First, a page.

Courtney hasn't told her mom that she performs as Corey, who lip-synchs songs by George Michael, among others. Bates describes her alter ego as "sometimes wearing a hat, sometimes not, kind of hip but not sloppy, in khakis, a button-down shirt and a soul patch. He's a womanizer of sorts." He is one of a dozen drag kings starting to make a splash on the gay club scene.
"I've been doing it on and off since 1991," says Buttwiser, a goateed king in Levi's and leather who recently channeled Bon Jovi at Tootsie's.
Buddy Taylor, who headlines shows at Balanca's as the drag queen Belle Starr, says the idea of "male" performances isn't brand new. "I tried five years ago [to have such shows] at Missie B's, but there wasn't any support for it," Taylor says. He and drag performer Celeste Powers say that kings are effortlessly becoming part of the city's network of drag performers. "It's time for them to come play with us," Powers says.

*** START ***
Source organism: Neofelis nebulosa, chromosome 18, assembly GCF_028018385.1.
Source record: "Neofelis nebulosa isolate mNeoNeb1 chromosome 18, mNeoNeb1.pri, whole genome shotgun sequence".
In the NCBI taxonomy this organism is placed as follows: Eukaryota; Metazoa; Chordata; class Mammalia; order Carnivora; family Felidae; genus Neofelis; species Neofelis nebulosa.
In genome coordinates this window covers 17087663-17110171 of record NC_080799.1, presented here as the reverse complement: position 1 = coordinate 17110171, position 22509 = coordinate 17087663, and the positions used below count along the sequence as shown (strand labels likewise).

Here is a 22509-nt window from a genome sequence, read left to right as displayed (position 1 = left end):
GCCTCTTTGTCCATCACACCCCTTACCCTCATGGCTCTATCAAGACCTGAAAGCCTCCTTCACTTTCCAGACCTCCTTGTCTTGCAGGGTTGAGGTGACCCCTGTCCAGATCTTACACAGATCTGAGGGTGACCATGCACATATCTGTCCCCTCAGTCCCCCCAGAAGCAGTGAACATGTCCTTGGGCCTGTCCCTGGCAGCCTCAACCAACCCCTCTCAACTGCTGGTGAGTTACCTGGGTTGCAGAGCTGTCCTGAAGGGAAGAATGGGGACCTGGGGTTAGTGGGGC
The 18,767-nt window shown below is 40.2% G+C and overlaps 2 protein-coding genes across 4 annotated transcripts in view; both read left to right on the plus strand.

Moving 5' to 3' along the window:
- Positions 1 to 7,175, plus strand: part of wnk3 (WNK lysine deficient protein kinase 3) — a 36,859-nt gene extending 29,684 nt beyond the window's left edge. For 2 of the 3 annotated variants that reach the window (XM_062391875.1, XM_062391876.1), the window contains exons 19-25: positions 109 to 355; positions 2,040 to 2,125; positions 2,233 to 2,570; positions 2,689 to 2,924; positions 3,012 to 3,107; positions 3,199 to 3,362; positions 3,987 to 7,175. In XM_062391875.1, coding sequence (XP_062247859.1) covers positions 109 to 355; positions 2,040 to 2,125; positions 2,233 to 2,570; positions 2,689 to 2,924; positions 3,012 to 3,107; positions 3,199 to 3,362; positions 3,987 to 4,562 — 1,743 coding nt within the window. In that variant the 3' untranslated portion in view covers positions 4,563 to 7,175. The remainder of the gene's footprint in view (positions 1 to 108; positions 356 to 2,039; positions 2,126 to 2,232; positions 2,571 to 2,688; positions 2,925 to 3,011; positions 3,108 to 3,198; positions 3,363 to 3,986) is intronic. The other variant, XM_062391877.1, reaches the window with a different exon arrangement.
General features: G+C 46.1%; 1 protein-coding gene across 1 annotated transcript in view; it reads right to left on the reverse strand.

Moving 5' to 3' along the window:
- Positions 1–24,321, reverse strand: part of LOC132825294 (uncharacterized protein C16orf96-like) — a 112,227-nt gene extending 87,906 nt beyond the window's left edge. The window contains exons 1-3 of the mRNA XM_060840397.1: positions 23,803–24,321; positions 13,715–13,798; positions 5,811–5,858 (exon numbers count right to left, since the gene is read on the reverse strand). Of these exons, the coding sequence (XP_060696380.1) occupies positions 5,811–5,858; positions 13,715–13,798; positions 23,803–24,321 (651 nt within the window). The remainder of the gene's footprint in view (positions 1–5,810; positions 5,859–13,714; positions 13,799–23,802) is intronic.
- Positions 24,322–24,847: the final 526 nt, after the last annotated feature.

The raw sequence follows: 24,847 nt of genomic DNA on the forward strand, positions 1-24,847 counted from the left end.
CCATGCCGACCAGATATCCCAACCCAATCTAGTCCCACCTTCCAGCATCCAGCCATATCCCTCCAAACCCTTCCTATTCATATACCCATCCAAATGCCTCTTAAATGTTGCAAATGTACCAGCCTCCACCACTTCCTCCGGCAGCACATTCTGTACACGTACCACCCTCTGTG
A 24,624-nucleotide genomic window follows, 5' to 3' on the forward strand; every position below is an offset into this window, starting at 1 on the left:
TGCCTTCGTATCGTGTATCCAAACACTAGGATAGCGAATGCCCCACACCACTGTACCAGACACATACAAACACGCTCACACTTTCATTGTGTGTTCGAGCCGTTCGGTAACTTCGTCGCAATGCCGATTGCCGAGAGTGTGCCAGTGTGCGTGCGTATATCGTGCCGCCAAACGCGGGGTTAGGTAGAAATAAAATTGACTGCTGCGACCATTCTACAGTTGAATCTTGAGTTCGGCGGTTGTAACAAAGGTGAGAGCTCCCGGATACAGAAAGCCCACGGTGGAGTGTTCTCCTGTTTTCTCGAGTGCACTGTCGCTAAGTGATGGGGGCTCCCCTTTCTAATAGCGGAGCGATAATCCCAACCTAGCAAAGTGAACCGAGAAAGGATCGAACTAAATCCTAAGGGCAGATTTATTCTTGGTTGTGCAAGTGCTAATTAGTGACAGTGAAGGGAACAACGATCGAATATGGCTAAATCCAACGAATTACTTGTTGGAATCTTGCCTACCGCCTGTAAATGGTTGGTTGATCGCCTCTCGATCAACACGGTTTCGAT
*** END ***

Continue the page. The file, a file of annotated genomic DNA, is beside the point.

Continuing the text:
Next week at Push, Corey hosts with Late Night Theatre's most svelte drag queen, De De Deville, in what is intended to spark an ongoing series of drag-king shows. Courtney Bates says she hasn't swapped trade secrets with Deville. "[It] doesn't transfer," she says, "except to have fun."